Worried Seal, what becomes of you now?
I think that both Xia Dong and Jingrui need GIANT hugs. Their lives must suck so much right now. 
The Emperor is in a VERY bad mood ... until his Eunuch tells him that it's Consort Jing's birthday today; off he goes to visit her! Already there, enjoying lily soup: Prince Jing. The Emperor overhears the two talking ... about how he cannot come and go as he wishes. The Emperor makes himself known, gives Consort Jing many gifts, and then tells Jingyan to tell him what he wants ... he has been promised something for his good services a while ago.
Look at his happy face there!
Oh my beloved! I just want to squish that face! 

Of course he wants nothing: he just did what he had to do. But, since his father insists: could he please pardon an exiled prisoner? Oh, the Emperor gets immediately angry, thinking this is about some scholar who has been criticizing the Court. Jingyan kneels down and tells his father he is mistaken: it is merely a commoner he seeks pardon for. A physician, in fact: it is the one Consort Jing learned medicine from (as she explains) - she just now complained about his hardship to her son.
Such a good son.
My heart. Jingyan, you have done things to my heart! 
Quickly changing his temper once again, the Emperor is now amused. Prince Jing can come up with a plan to rescue him, that does not need his pardon. What else does Jing want? But Jingyan insists - he has no other method, he needs this pardon from the Emperor (Consort Jing is very uncomfortable while watching this exchange). Well played, though! The Emperor is pleased that Jingyan did not misuse his power - and promises to pardon the man.
Jing is principled in every thing. The King admires that right now but at what point does he become paranoid and worried that there's this good, wise man around?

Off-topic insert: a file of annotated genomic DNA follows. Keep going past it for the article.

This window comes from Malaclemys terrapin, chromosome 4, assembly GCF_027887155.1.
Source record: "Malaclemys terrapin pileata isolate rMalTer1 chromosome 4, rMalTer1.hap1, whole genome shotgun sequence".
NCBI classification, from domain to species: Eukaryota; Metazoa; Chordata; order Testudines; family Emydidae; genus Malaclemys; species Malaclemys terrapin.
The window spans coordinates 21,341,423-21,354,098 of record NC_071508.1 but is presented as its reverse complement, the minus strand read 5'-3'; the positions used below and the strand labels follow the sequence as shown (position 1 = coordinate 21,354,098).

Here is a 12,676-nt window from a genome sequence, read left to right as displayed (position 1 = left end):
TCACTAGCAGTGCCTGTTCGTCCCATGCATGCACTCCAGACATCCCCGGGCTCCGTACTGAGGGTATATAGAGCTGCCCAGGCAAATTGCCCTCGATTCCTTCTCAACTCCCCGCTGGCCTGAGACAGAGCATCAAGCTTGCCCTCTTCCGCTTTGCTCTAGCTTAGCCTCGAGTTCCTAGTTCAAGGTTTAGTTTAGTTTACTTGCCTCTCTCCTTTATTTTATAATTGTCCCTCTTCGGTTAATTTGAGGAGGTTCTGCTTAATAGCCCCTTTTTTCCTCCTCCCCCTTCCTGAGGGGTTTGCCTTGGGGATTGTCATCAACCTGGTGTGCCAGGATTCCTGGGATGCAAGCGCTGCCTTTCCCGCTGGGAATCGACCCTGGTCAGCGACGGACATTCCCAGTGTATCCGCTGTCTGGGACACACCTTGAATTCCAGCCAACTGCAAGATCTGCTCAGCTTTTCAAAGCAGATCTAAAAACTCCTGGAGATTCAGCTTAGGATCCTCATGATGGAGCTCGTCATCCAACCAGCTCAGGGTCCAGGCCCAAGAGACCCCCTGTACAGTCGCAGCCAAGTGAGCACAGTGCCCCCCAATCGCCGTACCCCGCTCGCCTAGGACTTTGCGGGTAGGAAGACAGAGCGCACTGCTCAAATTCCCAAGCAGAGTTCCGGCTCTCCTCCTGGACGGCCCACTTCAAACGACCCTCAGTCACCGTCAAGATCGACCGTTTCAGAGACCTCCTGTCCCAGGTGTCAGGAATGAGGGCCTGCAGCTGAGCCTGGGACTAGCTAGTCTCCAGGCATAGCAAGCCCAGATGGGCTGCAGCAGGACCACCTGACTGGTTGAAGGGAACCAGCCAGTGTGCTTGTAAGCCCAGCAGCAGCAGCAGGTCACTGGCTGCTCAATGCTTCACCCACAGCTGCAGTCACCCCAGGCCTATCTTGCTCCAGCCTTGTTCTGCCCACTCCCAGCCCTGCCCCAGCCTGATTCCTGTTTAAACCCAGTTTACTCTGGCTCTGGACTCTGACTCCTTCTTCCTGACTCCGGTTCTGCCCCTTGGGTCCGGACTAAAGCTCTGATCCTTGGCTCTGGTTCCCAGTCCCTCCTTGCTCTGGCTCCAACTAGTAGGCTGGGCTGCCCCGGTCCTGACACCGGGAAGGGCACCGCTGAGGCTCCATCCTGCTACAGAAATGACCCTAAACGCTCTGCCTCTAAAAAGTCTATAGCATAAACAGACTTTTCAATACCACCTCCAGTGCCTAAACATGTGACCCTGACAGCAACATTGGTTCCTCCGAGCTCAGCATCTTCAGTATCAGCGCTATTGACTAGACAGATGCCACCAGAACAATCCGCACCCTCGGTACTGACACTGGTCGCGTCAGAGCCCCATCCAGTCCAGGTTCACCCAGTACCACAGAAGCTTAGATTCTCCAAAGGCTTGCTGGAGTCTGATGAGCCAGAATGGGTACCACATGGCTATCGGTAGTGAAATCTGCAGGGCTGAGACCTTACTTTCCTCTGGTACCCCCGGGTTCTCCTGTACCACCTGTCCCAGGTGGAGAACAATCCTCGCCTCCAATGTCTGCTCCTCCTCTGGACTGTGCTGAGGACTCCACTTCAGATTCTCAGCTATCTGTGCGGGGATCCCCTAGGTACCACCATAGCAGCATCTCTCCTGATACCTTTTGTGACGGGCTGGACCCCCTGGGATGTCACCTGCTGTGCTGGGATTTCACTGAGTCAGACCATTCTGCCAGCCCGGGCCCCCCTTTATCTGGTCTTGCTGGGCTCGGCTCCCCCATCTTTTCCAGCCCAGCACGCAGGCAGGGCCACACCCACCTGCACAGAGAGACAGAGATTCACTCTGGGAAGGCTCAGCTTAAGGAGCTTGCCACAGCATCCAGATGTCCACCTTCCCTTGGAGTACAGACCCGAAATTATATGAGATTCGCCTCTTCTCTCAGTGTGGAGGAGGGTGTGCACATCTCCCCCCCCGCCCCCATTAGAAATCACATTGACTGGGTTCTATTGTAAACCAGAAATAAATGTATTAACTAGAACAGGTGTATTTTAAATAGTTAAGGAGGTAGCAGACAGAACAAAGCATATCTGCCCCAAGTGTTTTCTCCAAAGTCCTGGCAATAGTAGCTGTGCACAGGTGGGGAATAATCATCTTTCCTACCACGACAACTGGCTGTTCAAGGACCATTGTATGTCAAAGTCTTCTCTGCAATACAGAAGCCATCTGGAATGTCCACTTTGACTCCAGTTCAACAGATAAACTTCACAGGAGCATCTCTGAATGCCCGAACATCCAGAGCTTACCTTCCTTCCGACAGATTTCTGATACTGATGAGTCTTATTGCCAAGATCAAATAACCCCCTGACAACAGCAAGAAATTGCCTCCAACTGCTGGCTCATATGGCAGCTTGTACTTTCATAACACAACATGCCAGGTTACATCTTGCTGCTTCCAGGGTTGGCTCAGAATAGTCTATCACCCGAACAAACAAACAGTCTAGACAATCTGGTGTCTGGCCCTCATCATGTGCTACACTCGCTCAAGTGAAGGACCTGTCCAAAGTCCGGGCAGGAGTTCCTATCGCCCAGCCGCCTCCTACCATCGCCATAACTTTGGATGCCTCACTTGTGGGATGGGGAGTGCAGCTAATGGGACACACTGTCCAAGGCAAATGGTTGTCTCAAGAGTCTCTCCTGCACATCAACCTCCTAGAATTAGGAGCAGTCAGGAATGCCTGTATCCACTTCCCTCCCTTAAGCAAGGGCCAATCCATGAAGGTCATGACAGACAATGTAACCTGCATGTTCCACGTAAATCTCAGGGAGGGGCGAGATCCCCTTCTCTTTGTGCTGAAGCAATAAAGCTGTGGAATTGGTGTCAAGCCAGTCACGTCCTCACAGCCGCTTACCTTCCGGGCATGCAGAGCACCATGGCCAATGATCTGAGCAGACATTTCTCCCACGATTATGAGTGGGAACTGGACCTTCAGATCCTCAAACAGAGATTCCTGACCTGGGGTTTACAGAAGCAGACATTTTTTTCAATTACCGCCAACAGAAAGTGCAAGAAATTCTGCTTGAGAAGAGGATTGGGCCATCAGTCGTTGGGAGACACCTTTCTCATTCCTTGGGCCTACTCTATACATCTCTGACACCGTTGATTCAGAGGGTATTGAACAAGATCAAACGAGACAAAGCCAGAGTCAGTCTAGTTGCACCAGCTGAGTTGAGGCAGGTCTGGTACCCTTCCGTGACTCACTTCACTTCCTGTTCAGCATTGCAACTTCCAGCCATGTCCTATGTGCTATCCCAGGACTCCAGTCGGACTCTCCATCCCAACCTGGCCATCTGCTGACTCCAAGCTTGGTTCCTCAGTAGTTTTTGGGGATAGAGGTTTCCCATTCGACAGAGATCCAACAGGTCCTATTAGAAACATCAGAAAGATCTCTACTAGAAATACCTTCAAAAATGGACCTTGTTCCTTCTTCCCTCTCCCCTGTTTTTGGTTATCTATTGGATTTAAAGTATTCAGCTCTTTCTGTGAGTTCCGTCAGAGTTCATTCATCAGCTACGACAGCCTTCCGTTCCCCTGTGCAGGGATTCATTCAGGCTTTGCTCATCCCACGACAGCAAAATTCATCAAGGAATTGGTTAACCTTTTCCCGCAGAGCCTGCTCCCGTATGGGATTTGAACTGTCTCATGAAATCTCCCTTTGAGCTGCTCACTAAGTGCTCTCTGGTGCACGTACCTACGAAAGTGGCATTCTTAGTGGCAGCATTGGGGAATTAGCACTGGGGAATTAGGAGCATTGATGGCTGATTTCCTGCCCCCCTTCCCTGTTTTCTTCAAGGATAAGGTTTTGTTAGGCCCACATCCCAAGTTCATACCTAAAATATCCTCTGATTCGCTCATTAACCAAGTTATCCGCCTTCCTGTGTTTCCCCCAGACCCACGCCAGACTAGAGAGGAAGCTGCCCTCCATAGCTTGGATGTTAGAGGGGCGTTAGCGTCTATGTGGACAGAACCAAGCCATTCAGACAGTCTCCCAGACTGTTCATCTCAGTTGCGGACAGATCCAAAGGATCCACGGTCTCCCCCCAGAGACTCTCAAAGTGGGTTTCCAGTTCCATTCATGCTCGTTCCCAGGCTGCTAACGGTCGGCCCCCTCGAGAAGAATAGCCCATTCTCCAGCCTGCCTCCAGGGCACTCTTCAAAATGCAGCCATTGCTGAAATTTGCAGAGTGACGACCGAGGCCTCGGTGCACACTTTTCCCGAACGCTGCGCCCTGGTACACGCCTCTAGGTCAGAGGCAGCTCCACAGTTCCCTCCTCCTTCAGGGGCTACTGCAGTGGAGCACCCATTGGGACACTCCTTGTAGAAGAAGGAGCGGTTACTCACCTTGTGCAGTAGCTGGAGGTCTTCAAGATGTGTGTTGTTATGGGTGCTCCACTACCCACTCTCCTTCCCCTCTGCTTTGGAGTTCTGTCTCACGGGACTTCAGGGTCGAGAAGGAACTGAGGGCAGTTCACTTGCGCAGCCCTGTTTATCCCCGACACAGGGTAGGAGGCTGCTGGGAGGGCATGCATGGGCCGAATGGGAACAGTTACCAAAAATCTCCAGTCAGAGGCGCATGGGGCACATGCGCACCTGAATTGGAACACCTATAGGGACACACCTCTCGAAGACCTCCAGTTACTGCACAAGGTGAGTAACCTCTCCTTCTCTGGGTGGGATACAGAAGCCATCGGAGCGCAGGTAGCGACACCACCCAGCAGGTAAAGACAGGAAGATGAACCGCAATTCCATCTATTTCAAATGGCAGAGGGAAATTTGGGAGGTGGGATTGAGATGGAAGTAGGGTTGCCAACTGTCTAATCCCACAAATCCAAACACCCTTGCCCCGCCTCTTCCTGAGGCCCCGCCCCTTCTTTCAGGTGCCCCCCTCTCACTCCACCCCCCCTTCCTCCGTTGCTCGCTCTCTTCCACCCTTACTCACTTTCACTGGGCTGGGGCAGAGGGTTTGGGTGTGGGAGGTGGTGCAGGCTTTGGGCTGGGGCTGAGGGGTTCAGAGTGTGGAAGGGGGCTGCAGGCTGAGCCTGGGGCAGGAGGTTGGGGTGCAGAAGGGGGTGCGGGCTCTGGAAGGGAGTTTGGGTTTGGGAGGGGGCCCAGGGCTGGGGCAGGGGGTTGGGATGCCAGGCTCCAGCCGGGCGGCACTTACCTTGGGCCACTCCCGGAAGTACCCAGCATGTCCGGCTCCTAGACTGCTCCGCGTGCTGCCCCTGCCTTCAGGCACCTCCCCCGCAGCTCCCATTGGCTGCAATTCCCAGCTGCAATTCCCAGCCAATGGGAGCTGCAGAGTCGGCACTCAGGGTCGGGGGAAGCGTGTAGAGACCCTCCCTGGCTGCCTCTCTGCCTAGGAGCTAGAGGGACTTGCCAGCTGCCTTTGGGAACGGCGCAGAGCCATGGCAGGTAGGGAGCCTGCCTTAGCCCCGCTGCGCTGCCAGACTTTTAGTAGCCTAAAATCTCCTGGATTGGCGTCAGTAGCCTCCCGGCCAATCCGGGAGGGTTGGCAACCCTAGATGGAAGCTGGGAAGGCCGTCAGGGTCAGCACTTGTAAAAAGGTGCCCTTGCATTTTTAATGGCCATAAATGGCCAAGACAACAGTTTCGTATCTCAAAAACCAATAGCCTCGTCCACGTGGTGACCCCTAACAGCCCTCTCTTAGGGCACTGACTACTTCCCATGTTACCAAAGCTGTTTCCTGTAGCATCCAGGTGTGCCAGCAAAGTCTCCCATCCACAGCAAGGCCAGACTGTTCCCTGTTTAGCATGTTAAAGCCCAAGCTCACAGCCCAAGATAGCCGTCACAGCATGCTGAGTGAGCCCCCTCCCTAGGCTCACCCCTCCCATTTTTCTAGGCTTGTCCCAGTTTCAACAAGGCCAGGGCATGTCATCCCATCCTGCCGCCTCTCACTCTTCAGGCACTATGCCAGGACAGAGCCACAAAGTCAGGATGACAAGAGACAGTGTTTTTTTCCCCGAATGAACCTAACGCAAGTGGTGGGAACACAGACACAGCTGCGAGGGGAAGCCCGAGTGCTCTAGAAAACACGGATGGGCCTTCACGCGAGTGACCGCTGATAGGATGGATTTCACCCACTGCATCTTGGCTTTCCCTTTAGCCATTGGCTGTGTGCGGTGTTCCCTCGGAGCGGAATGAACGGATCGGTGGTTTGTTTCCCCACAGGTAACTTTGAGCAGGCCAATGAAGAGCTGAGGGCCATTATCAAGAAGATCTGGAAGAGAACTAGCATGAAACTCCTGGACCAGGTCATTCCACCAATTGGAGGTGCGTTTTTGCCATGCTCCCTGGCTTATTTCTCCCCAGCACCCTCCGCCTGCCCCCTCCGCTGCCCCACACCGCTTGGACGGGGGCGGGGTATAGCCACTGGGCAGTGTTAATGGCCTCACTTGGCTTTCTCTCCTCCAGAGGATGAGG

Yeah, I do not like the Emperor's changeability one bit. I imagine that Su has helped coach Jing a bit though for this. Or if not, perhaps Jingyan is learning the ways of negotiation in court. 


Is this the last we've seen of Xie Yu? For the sake of Mei Changsu, I hope so ... but for the sake of this great actor, I hope not. I did fear that Xiadong might kill him and then was surprised that I don't want him dead, obviously. Such a horrible person! And yet, there is something to this character that moves me. Maybe it's his unwavering belief that he did nothing wrong. His perverted morals, that are morals nonetheless. He did terrible things, but I much prefer him over people such as the Crown Prince and the Emperor.
I have a fondness for Xie Yu myself, so I totally understand. And agree!
He is just such an interesting character and has a great screen presence. And it is always more riveting to have worthy opponents for our hero. 

The Emperor ... he can be a cuddly teddy bear one moment and a raging lunatic the next. The drama tells us again and again that ultimately, he is what's rotten and bad in this world and indeed ... the longer we watch him, the better we can see it. His suspiciousness is basically paranoia and paranoid rulers are super dangerous, because they're completely crazy. Mei Changsu was serious when he told Jingyan to let the Chiyan Case rest. It is super dangerous to even think about investigating it.
What's that quote about the greatest evil being those who do nothing? The man in and of himself isn't evil and doesn't have bad intentions. But his weaknesses and failures are what damaged the court and allow the rot to fester.
I don't know about him not being evil. He rather violently and bloodily conquered and took over the thrown. He's certainly a lot less active than he was in his youth, but yeah, he's not the sort of ruler one could ever really trust because he himself barely trusts anyone around him. 

But that moment, when Prince Jing told him that he understood the peril well and that he would STILL go ahead, that moment was extremely important for their future relationship. Mei Changsu could see how Prince Jing valued the honor of the Lin-family and Prince Qi higher than his own life. And that is more than he could ever ask for. His plan is paying off. Time may be short and obstacles may be many, but with someone like Prince Jing by his side, he can at least believe to succeed in the end.
He must live that long. It would be too sad for him to die without achieving this, even if Jing goes on to succeed for him.
Ah. I'm crying again at your words Kakashi. This story. It just does something to me.